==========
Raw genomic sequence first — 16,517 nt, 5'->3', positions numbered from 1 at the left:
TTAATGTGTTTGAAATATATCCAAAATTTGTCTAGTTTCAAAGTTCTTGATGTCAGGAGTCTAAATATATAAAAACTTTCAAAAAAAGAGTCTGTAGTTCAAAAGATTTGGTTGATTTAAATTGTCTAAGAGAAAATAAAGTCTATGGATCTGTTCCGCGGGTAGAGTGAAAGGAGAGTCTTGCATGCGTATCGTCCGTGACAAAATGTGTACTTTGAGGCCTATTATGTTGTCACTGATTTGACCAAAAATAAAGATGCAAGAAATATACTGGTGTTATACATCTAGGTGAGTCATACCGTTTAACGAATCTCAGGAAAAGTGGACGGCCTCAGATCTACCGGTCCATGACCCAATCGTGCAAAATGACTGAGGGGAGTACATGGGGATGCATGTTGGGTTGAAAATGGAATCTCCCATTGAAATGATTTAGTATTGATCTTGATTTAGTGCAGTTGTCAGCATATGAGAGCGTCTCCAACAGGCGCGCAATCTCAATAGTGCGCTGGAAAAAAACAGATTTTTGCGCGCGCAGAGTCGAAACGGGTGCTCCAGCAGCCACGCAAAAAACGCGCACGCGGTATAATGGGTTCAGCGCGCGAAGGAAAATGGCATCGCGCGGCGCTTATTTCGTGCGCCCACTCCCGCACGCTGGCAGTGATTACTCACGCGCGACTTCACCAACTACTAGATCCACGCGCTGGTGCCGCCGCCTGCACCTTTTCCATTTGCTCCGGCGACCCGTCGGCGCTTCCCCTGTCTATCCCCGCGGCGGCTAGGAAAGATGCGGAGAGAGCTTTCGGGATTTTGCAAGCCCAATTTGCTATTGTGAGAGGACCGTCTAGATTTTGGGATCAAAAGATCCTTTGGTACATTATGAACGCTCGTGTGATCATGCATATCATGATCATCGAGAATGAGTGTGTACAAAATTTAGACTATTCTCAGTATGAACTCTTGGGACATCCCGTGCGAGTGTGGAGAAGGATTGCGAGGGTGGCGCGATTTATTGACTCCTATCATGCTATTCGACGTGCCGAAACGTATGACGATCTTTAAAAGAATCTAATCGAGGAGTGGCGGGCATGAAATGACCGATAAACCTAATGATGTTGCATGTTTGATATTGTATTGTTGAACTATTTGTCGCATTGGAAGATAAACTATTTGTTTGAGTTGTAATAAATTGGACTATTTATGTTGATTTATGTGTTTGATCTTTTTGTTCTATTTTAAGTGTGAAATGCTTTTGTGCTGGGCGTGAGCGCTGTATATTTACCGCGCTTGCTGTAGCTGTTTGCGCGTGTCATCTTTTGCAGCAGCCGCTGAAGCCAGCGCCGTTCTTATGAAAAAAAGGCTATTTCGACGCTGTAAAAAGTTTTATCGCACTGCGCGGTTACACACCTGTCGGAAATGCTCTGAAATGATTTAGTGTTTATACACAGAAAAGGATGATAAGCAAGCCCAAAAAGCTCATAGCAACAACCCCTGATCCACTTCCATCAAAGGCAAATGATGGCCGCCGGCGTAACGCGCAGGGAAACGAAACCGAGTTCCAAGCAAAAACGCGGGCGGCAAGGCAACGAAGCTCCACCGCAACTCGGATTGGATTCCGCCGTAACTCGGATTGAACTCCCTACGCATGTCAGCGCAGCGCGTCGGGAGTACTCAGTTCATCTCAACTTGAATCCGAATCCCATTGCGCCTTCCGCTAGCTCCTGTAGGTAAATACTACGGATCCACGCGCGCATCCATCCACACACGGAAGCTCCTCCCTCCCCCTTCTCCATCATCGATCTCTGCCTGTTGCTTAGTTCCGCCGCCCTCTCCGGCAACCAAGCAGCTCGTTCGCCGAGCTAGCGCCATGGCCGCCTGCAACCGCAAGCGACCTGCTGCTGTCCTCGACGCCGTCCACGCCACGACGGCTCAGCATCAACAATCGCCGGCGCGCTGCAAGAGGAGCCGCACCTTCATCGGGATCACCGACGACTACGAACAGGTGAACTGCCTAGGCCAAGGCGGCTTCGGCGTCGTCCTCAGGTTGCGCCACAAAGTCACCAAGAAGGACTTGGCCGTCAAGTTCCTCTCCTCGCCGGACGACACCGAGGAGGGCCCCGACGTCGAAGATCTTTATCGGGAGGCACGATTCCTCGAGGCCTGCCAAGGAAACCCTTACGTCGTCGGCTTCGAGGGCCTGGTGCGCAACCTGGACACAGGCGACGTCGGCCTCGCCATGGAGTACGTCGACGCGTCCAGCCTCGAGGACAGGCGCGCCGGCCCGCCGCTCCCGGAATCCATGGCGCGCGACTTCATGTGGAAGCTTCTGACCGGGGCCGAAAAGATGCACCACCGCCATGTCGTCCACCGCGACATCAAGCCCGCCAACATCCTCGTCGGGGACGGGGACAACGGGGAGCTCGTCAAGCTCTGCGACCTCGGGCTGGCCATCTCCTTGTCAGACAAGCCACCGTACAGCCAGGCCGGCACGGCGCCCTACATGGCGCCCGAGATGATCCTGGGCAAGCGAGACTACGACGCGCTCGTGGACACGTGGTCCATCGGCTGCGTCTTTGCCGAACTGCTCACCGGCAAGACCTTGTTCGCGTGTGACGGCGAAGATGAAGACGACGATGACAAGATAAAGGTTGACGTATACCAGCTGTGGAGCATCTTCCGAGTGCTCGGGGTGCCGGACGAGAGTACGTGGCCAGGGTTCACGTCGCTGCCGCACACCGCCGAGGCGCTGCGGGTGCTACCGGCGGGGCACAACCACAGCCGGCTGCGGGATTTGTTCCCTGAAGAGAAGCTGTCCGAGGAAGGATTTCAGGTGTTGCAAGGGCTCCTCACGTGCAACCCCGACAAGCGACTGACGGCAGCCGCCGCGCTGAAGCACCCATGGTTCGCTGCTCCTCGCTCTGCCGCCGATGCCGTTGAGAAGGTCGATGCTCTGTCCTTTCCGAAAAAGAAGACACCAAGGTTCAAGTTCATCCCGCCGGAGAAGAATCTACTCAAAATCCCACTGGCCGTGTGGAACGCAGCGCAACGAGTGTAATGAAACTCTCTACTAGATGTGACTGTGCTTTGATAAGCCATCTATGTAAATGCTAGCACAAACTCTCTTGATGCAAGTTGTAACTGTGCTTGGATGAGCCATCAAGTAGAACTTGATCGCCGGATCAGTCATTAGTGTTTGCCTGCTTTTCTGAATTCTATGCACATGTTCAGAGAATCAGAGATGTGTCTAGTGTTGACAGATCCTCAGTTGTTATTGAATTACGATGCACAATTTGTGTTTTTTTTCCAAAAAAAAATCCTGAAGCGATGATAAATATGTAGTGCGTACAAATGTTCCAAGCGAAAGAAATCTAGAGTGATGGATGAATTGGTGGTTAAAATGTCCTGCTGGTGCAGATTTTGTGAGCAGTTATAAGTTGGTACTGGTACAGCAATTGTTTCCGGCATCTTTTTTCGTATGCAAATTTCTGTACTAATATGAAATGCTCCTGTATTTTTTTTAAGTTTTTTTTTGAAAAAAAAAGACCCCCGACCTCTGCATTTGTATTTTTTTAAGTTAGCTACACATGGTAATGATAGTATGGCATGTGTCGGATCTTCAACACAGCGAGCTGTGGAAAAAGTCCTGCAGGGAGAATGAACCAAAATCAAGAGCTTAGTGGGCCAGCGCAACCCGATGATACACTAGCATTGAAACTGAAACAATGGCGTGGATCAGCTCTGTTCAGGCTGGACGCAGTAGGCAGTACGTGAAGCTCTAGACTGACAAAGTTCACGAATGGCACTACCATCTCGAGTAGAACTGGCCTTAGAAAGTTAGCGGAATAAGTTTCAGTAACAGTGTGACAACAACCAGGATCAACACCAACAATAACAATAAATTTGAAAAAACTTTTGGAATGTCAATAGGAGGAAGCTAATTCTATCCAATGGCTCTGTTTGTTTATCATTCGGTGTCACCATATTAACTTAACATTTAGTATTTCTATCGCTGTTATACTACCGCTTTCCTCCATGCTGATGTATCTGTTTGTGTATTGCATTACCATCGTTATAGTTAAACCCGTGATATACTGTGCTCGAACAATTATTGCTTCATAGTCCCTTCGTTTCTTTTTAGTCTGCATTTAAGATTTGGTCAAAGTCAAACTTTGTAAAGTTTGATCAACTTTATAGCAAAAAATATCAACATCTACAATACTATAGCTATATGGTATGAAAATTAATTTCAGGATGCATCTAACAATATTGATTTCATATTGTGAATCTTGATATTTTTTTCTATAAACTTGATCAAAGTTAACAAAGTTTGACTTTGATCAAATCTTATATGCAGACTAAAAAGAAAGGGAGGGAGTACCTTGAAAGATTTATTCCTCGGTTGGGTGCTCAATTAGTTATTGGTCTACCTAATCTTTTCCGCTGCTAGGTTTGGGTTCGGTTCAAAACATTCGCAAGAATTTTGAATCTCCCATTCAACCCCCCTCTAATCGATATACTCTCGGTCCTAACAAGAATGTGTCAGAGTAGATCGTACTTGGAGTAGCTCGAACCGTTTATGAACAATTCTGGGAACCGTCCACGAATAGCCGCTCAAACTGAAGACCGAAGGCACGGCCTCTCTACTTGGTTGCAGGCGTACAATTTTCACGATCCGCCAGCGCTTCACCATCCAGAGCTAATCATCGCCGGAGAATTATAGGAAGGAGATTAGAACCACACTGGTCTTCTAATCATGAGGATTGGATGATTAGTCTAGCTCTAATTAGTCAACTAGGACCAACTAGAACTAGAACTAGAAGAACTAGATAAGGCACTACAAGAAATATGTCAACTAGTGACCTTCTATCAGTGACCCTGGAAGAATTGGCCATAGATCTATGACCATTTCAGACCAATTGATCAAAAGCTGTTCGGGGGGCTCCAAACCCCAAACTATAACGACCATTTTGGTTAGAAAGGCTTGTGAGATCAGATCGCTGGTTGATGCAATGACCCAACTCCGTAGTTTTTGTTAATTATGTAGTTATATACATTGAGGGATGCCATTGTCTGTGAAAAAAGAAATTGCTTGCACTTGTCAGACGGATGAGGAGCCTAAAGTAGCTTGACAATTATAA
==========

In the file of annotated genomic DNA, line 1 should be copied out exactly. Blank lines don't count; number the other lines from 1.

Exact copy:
Raw genomic sequence first — 16,517 nt, 5'->3', positions numbered from 1 at the left: